Except it wasn’t. It is widely believed that the “astrological readings” that Dee sent to the queen are what helped her gain the advantage against the Spanish Armada and turn the tides of world history. Imagine if the curious messenger delivering his letter to England hadn’t been too afraid of that devilish “007” signature on the envelope.
After the incident with the “voodoo” in my underwear drawer, I realized that there were supernatural forces at work in my life—whether I wanted them there or not. And ignoring them had not made them go away. So instead of “staying away”, I decided to study them instead.
I am not advocating for joining a witch coven or embracing occult practices. But there is a lot that can be learned about the “dark side” of spirituality without one needing to join it. And what I have learned has proved VERY useful in the years since.
Most often, when I tell this story, I am telling it to devout, religious members of a church or other spiritual organization that has opted to ignore the “voodoo in their underwear drawer”. Over the course of my life, I’ve watched so many churches get hit with spells and supernatural assaults that they chose to ignore that I started cynically identifying the forces working against each church I visited simply by reading their weekly bulletins. And sadly, most of those churches who “stayed away” did not come out of their battles as winners.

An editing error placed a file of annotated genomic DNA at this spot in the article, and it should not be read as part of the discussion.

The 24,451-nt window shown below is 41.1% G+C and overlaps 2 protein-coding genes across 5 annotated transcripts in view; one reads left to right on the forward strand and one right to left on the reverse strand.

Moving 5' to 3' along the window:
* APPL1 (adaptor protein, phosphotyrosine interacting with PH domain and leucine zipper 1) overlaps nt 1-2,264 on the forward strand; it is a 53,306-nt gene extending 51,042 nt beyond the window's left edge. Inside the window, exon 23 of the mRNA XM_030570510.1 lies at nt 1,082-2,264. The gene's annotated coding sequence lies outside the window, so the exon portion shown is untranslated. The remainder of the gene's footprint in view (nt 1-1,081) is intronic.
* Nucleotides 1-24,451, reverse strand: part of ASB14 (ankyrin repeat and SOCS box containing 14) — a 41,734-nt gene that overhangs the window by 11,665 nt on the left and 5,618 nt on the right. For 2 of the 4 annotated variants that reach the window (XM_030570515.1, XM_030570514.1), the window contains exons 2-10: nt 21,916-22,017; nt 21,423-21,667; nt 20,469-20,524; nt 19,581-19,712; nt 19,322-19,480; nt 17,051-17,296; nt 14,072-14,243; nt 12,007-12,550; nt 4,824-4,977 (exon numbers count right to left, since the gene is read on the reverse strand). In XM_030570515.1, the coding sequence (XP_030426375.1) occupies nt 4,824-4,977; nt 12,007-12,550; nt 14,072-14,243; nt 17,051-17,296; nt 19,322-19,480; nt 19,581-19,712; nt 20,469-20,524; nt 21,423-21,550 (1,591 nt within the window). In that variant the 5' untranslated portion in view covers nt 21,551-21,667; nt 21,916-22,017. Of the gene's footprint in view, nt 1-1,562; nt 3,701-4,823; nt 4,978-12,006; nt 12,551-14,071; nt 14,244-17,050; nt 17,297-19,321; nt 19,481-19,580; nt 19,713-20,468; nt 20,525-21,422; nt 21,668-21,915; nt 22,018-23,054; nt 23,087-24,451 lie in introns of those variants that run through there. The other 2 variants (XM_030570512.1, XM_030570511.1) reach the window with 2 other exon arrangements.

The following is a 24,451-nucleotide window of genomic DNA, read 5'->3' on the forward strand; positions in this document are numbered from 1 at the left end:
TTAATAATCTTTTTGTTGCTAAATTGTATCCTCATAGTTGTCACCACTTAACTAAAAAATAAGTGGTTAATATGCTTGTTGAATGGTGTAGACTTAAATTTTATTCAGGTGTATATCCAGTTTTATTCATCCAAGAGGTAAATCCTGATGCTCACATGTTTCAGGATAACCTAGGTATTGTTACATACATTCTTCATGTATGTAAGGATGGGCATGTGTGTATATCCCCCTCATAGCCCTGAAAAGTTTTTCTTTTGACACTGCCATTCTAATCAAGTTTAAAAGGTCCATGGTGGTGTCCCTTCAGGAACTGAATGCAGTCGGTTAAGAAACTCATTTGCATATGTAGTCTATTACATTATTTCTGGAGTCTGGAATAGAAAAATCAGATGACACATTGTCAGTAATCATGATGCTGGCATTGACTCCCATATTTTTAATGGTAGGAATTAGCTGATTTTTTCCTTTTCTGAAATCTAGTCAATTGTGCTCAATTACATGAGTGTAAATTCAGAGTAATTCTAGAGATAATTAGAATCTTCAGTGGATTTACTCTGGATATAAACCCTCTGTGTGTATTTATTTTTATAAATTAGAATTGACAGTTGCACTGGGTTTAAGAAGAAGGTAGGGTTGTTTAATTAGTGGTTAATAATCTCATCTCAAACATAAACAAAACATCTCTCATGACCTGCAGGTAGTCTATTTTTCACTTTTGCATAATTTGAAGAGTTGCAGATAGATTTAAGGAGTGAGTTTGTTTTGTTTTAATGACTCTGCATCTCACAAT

But this story is not about churches getting wrecked; it’s about people.
I “became” Alfred Eyrie after helping a friend deal with a paranormal entity that had come into her home and was stalking both her and her child. Her pastor would do nothing. Neither would any of the other protestant churches she called for help. The local Catholic archdiocese scheduled her for an exorcism consultation…but that was a few weeks out. Meanwhile, she and her son were sleeping on other peoples’ couches because they could not go back to their own home. “Stay away” indeed!
I have seen churches reach out to the children in their communities, inviting the “unsaved” to come to Sunday School without realizing what kind of a war zone they are bringing in to their nice, orderly Sunday morning schedule. Some of those kids have their own “voodoo in the underwear drawer”, and when they speak up about it in Sunday School, it does no good for the teacher to advise them to “stay away.” I’m not just talking about the kid whose parents are going through a divorce or struggle with drug addiction or financial problems. I’m also talking about the kid who is being visited by a “ghost” back home—or who wishes the person who visits them at night was just a ghost. Or worse.
The point I am making in this blog is not about avoiding the metaphorical “voodoo in the underwear drawer”. It’s about dealing with it. I know kids in my own community who are dealing with things—maybe not ghosts or witchcraft, but just as disruptive in their lives. And I know adults in my own community who are aware that these kids are troubled. If you are one of those kids, I want to say that you are not alone. And if you are an adult, I want to say that the LEAST helpful thing you can possibly do, both for that kid and for yourself, is to “stay away.”